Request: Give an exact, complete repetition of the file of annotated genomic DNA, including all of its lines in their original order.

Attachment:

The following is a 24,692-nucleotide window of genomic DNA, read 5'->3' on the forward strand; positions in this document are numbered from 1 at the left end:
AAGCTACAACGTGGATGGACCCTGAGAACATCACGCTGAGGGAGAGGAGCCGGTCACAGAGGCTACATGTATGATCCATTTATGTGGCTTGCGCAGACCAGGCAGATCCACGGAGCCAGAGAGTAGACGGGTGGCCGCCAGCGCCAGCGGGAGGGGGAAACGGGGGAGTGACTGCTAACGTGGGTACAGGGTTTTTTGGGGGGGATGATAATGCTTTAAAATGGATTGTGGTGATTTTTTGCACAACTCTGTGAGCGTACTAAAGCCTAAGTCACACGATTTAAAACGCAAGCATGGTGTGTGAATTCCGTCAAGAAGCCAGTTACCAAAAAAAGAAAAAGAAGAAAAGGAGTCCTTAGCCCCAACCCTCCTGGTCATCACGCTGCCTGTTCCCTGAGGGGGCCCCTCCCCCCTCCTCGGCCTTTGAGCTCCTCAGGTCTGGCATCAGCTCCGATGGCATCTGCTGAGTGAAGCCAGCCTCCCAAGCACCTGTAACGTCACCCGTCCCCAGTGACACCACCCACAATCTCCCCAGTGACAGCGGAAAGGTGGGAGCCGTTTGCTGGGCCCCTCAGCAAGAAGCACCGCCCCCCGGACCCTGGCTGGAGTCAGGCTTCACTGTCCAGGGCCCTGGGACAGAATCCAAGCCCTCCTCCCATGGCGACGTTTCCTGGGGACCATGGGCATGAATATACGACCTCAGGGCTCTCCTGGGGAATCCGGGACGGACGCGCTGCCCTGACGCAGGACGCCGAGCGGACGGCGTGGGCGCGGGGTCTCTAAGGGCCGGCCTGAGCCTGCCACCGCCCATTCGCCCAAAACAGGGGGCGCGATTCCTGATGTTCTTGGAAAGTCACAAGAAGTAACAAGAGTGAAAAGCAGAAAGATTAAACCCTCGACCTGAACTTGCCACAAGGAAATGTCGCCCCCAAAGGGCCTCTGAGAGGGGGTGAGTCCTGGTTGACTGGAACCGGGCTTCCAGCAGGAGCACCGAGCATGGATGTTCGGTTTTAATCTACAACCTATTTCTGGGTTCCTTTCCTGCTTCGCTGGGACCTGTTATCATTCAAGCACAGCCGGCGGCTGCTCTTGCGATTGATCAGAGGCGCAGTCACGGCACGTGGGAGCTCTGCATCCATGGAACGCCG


The following is a 24,692-nucleotide window of genomic DNA, read 5'->3' on the forward strand; positions in this document are numbered from 1 at the left end:
AAGCTACAACGTGGATGGACCCTGAGAACATCACGCTGAGGGAGAGGAGCCGGTCACAGAGGCTACATGTATGATCCATTTATGTGGCTTGCGCAGACCAGGCAGATCCACGGAGCCAGAGAGTAGACGGGTGGCCGCCAGCGCCAGCGGGAGGGGGAAACGGGGGAGTGACTGCTAACGTGGGTACAGGGTTTTTTGGGGGGGATGATAATGCTTTAAAATGGATTGTGGTGATTTTTTGCACAACTCTGTGAGCGTACTAAAGCCTAAGTCACACGATTTAAAACGCAAGCATGGTGTGTGAATTCCGTCAAGAAGCCAGTTACCAAAAAAAGAAAAAGAAGAAAAGGAGTCCTTAGCCCCAACCCTCCTGGTCATCACGCTGCCTGTTCCCTGAGGGGGCCCCTCCCCCCTCCTCGGCCTTTGAGCTCCTCAGGTCTGGCATCAGCTCCGATGGCATCTGCTGAGTGAAGCCAGCCTCCCAAGCACCTGTAACGTCACCCGTCCCCAGTGACACCACCCACAATCTCCCCAGTGACAGCGGAAAGGTGGGAGCCGTTTGCTGGGCCCCTCAGCAAGAAGCACCGCCCCCCGGACCCTGGCTGGAGTCAGGCTTCACTGTCCAGGGCCCTGGGACAGAATCCAAGCCCTCCTCCCATGGCGACGTTTCCTGGGGACCATGGGCATGAATATACGACCTCAGGGCTCTCCTGGGGAATCCGGGACGGACGCGCTGCCCTGACGCAGGACGCCGAGCGGACGGCGTGGGCGCGGGGTCTCTAAGGGCCGGCCTGAGCCTGCCACCGCCCATTCGCCCAAAACAGGGGGCGCGATTCCTGATGTTCTTGGAAAGTCACAAGAAGTAACAAGAGTGAAAAGCAGAAAGATTAAACCCTCGACCTGAACTTGCCACAAGGAAATGTCGCCCCCAAAGGGCCTCTGAGAGGGGGTGAGTCCTGGTTGACTGGAACCGGGCTTCCAGCAGGAGCACCGAGCATGGATGTTCGGTTTTAATCTACAACCTATTTCTGGGTTCCTTTCCTGCTTCGCTGGGACCTGTTATCATTCAAGCACAGCCGGCGGCTGCTCTTGCGATTGATCAGAGGCGCAGTCACGGCACGTGGGAGCTCTGCATCCATGGAACGCCG